The decision of the National Cross Country Championship for 1922 provided as pretty a spectacle and compelling contest, last Saturday, one could wish to see. Hereford took the affair to its bosom, and the elements collaborated in giving the festival a warm welcome - the Racecourse, which was the venue, being brilliant with the play of a genial sun upon the variegated costumes the competitors, and the whole picture being framed by snow-splashed hills.
There was a distinct touch of class about it all, and the only offending feature was that a French enthusiast should have been 'welshed' by one of the many 'bookies' who defied the placarded betting prohibition.
One heartily re-echoes the hope of the Mayor of Hereford and the President of the National Union, expressed at the civic reception of officials prior to the race, that the celebration of championship at Hereford will make a great revival of amateur athleticism in the district.
I have remarked that Saturday's championship celebration was raised above the ordinary there were several contributory factors Joseph Guillemot, the French National champion, Olympic 5,000 meters victor, and hero of the Windsor National; L. Duquesne second in the French National race, and J. Schnellmann, who beat him in the Prix de Lemmononier last January; W. Freeman, the winner of the Doncaster race; H. W. Payne and Signaller Cottrell, the great Southern rivals, entered either as individuals or team members, were names people were conjuring with before the event, while others travelled from either North or South (Hereford is under Midlands jurisdiction), telling of real class runners they were bringing and of surprises in store.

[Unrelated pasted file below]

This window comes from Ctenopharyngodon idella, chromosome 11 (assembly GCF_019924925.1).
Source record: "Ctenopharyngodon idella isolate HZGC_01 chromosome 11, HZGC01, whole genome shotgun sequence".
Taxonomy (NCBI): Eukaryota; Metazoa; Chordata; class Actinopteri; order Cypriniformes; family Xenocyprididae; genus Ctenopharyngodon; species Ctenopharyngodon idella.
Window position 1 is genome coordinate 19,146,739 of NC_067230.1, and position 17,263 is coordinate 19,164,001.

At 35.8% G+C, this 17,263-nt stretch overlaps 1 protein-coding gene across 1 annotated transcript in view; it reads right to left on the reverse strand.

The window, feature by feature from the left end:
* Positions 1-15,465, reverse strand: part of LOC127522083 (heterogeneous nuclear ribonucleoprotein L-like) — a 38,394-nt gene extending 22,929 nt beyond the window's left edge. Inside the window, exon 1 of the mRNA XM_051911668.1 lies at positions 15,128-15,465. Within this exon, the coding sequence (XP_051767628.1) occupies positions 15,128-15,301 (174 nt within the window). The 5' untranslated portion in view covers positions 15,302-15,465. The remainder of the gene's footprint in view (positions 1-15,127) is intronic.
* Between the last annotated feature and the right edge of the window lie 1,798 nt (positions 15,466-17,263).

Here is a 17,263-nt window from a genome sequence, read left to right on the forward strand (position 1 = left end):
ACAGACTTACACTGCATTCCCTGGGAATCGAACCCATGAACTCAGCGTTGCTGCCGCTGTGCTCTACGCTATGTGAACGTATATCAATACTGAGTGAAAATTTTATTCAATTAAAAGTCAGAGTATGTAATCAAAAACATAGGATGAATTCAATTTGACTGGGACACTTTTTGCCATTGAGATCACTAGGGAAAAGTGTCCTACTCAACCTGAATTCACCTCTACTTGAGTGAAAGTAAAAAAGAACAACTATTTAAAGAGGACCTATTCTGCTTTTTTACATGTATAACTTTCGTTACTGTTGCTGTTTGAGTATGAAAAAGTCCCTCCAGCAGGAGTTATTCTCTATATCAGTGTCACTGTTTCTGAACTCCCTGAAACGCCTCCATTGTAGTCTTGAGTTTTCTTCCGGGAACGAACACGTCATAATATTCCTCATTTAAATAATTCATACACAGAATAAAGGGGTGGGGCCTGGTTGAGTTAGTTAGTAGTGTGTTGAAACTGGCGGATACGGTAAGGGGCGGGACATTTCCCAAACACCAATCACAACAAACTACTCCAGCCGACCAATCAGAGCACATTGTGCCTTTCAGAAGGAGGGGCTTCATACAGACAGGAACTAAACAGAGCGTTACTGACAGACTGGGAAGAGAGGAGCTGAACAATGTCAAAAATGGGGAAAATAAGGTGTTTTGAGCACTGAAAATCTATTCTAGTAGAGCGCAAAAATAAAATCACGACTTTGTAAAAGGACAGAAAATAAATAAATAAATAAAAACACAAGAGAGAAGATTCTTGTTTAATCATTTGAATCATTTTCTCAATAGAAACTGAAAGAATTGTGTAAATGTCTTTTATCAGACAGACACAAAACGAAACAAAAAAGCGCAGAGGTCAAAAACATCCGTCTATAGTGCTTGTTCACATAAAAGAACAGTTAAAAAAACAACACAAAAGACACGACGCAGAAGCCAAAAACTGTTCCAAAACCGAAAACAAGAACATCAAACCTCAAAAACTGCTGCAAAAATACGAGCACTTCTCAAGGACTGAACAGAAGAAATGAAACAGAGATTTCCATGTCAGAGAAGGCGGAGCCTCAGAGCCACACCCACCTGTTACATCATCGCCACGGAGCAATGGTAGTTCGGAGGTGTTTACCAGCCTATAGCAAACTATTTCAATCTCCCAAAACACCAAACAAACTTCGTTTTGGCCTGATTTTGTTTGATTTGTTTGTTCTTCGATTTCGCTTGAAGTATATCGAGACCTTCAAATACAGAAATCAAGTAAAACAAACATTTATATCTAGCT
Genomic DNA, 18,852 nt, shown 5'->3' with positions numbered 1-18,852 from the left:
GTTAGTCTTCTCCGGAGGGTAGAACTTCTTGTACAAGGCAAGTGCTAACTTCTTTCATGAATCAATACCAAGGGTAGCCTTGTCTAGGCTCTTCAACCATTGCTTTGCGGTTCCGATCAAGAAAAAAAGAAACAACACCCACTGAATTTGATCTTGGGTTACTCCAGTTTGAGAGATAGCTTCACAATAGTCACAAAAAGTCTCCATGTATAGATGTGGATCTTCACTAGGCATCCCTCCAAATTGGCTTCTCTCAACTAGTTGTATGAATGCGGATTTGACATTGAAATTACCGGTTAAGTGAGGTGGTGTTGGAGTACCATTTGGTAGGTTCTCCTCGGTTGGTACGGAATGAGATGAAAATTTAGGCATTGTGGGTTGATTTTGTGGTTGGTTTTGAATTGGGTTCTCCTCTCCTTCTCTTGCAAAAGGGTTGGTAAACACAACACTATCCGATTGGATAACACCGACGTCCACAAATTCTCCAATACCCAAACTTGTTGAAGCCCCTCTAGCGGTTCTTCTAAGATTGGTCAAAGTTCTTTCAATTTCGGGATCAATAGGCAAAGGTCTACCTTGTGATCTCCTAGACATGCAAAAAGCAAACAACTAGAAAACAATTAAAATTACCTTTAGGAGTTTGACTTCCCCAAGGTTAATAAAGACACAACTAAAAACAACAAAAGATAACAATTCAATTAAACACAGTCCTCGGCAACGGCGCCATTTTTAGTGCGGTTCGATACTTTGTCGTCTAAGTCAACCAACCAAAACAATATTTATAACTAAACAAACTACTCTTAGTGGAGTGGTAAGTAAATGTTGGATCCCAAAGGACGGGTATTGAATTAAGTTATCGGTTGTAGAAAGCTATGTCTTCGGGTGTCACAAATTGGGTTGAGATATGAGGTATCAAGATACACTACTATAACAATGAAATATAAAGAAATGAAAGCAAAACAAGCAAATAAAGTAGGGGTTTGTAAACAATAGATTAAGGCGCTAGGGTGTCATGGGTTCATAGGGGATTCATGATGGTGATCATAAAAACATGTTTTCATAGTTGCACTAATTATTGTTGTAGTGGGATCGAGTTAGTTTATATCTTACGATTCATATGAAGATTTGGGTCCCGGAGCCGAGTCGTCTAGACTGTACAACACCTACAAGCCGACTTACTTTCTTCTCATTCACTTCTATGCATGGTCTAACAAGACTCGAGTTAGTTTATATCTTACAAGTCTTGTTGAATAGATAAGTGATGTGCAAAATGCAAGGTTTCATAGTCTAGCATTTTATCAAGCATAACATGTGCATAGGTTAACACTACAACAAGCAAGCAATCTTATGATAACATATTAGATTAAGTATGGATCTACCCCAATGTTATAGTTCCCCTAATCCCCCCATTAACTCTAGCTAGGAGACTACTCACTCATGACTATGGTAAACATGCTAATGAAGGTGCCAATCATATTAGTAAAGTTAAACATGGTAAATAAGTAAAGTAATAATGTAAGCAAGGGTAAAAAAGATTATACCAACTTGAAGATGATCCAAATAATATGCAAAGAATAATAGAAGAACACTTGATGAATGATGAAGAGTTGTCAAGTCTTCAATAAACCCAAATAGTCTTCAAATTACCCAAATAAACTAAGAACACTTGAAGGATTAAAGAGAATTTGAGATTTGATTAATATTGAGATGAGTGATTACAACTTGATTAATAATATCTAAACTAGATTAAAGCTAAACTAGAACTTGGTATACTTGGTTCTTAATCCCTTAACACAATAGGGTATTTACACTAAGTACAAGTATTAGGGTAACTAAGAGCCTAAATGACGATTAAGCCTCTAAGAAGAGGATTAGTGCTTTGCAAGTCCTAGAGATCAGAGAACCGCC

Also, no one beforehand could foretell what the result of the team contest would be.
A skillful exhibition resulted. Guillemot won the individual honours by masterly tactics; H. Eckersley (West Lancashire junior and Northern junior champion) - a youngster of 18 years who is being tutored by Chris Vose, provided the surprise right enough by actually challenging the supremacy of the Frenchman and finishing ahead of the British field. E. Thomas, the Welsh champion, showed clever running; Blewitt and Freeman displayed pluck and ability above the average when overcoming 'bad-times': Birchfield won the team race with almost a record total of points: and a junior team from the village of Bramley ran into fourth place by sheer enthusiasm.
There were one or two disappointments to give the achievements greater merit; Hallamshire, for instance, falling back to tenth position (Hardwick and Raynes missed the train at Sheffield and E. Glover was suffering from a leg injury sustained a week before the Northern), and North Staffs. H. being outside the first six; while the rejoicings of the North were tempered by the failure of Bowler even to reproduce his Stockton form.
The actual race, however, was a delightful thing to watch. The distance was 10 miles and 44 yards, and the course, which could not be described as heavy, included 4,612 yards of arable land.
Mr A. E. Machin, who as president, referee, and starter carried out his duties and performed other useful little offices with that ability and consideration characteristic of him, got the lads away from the starting pens with fairness to all, eight minutes alter the specified hour - though the qualification did not matter. The arrangements helped to a clear get-a-way for the 237 competitors (26 individuals and 22 teams), and there was a nice long straight stretch for sorting-out purposes.